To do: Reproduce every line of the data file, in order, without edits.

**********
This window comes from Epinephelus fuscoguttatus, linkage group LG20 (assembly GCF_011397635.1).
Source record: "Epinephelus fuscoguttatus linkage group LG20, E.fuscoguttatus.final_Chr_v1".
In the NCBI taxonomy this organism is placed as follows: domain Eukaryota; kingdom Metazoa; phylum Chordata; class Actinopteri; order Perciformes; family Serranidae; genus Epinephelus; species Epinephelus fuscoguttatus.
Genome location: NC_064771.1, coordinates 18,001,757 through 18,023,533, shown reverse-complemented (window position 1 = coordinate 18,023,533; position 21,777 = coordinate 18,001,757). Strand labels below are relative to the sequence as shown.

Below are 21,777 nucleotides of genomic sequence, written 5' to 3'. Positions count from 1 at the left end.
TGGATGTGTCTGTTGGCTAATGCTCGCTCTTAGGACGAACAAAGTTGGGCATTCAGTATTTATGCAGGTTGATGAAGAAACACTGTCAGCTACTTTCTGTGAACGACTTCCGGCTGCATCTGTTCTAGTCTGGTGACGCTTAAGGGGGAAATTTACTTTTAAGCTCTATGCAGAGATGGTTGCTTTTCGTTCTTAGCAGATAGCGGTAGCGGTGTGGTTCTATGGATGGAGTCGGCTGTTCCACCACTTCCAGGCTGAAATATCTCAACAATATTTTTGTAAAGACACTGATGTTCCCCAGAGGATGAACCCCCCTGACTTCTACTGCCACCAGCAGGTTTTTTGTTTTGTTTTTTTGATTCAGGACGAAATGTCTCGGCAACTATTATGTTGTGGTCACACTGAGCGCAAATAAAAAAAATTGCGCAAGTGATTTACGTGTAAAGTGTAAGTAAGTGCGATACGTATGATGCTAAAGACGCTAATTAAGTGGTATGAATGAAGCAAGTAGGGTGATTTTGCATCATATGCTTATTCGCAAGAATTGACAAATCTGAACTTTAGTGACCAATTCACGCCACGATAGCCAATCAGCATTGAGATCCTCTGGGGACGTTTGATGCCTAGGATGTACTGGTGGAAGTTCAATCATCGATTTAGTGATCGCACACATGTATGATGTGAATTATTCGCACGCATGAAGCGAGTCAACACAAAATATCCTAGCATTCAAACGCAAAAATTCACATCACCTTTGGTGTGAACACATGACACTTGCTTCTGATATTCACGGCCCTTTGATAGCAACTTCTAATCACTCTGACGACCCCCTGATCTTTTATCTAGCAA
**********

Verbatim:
This window comes from Epinephelus fuscoguttatus, linkage group LG20 (assembly GCF_011397635.1).
Source record: "Epinephelus fuscoguttatus linkage group LG20, E.fuscoguttatus.final_Chr_v1".
In the NCBI taxonomy this organism is placed as follows: domain Eukaryota; kingdom Metazoa; phylum Chordata; class Actinopteri; order Perciformes; family Serranidae; genus Epinephelus; species Epinephelus fuscoguttatus.
Genome location: NC_064771.1, coordinates 18,001,757 through 18,023,533, shown reverse-complemented (window position 1 = coordinate 18,023,533; position 21,777 = coordinate 18,001,757). Strand labels below are relative to the sequence as shown.

Below are 21,777 nucleotides of genomic sequence, written 5' to 3'. Positions count from 1 at the left end.
TGGATGTGTCTGTTGGCTAATGCTCGCTCTTAGGACGAACAAAGTTGGGCATTCAGTATTTATGCAGGTTGATGAAGAAACACTGTCAGCTACTTTCTGTGAACGACTTCCGGCTGCATCTGTTCTAGTCTGGTGACGCTTAAGGGGGAAATTTACTTTTAAGCTCTATGCAGAGATGGTTGCTTTTCGTTCTTAGCAGATAGCGGTAGCGGTGTGGTTCTATGGATGGAGTCGGCTGTTCCACCACTTCCAGGCTGAAATATCTCAACAATATTTTTGTAAAGACACTGATGTTCCCCAGAGGATGAACCCCCCTGACTTCTACTGCCACCAGCAGGTTTTTTGTTTTGTTTTTTTGATTCAGGACGAAATGTCTCGGCAACTATTATGTTGTGGTCACACTGAGCGCAAATAAAAAAAATTGCGCAAGTGATTTACGTGTAAAGTGTAAGTAAGTGCGATACGTATGATGCTAAAGACGCTAATTAAGTGGTATGAATGAAGCAAGTAGGGTGATTTTGCATCATATGCTTATTCGCAAGAATTGACAAATCTGAACTTTAGTGACCAATTCACGCCACGATAGCCAATCAGCATTGAGATCCTCTGGGGACGTTTGATGCCTAGGATGTACTGGTGGAAGTTCAATCATCGATTTAGTGATCGCACACATGTATGATGTGAATTATTCGCACGCATGAAGCGAGTCAACACAAAATATCCTAGCATTCAAACGCAAAAATTCACATCACCTTTGGTGTGAACACATGACACTTGCTTCTGATATTCACGGCCCTTTGATAGCAACTTCTAATCACTCTGACGACCCCCTGATCTTTTATCTAGCAA